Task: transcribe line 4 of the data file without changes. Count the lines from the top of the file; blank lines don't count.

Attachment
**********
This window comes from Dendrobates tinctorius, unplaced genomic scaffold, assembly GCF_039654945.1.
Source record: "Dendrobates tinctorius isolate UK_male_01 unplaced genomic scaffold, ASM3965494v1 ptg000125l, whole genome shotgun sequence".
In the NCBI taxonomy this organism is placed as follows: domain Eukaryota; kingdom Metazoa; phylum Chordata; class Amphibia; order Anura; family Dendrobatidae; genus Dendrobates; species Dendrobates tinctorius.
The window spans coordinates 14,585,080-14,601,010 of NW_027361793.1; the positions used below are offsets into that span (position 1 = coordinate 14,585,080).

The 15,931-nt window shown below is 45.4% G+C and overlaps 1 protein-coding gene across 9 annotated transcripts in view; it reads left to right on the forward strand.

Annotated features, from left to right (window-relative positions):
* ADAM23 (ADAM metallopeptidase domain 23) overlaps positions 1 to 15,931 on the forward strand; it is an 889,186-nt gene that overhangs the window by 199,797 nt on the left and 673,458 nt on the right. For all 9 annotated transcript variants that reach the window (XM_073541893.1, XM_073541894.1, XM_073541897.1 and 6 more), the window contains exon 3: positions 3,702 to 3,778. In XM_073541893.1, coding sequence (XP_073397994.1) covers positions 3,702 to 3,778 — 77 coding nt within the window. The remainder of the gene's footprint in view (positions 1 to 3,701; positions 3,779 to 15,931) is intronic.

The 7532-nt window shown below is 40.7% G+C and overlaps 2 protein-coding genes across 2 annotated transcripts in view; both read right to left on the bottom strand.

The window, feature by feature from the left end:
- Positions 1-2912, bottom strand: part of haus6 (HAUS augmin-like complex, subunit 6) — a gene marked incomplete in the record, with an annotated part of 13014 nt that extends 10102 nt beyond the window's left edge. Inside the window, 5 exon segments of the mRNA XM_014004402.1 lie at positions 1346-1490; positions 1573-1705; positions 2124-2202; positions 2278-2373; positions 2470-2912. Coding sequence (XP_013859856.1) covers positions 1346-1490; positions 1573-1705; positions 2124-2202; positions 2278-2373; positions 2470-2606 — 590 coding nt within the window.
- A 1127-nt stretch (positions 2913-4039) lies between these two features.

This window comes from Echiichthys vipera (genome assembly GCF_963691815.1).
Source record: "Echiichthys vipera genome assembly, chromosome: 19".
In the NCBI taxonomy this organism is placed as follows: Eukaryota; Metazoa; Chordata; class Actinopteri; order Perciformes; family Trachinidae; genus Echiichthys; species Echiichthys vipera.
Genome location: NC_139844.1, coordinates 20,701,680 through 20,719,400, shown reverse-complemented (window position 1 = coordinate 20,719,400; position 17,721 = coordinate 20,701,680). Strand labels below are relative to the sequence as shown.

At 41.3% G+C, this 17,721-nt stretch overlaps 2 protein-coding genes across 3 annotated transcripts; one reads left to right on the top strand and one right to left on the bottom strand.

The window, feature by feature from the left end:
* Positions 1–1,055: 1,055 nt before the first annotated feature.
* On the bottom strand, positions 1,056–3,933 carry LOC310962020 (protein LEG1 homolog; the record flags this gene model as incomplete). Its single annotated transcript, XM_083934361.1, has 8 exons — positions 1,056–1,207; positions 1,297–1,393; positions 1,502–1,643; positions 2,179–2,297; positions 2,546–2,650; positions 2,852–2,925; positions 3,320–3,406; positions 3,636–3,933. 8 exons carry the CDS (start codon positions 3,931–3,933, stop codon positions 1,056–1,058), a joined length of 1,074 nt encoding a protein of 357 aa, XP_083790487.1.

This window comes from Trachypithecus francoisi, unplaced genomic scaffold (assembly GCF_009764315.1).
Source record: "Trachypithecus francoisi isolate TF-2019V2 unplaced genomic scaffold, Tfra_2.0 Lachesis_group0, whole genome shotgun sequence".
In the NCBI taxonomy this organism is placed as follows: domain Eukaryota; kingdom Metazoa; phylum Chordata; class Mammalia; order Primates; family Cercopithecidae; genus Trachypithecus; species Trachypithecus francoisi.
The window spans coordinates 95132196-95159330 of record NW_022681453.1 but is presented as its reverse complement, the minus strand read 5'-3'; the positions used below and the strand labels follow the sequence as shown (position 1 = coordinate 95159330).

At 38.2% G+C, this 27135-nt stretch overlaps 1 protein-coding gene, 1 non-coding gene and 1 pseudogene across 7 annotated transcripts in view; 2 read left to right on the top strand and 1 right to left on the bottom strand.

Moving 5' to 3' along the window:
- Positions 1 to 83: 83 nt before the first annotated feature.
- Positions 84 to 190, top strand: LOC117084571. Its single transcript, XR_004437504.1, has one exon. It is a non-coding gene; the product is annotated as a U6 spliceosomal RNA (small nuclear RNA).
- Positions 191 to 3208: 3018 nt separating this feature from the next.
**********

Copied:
The window spans coordinates 14,585,080-14,601,010 of NW_027361793.1; the positions used below are offsets into that span (position 1 = coordinate 14,585,080).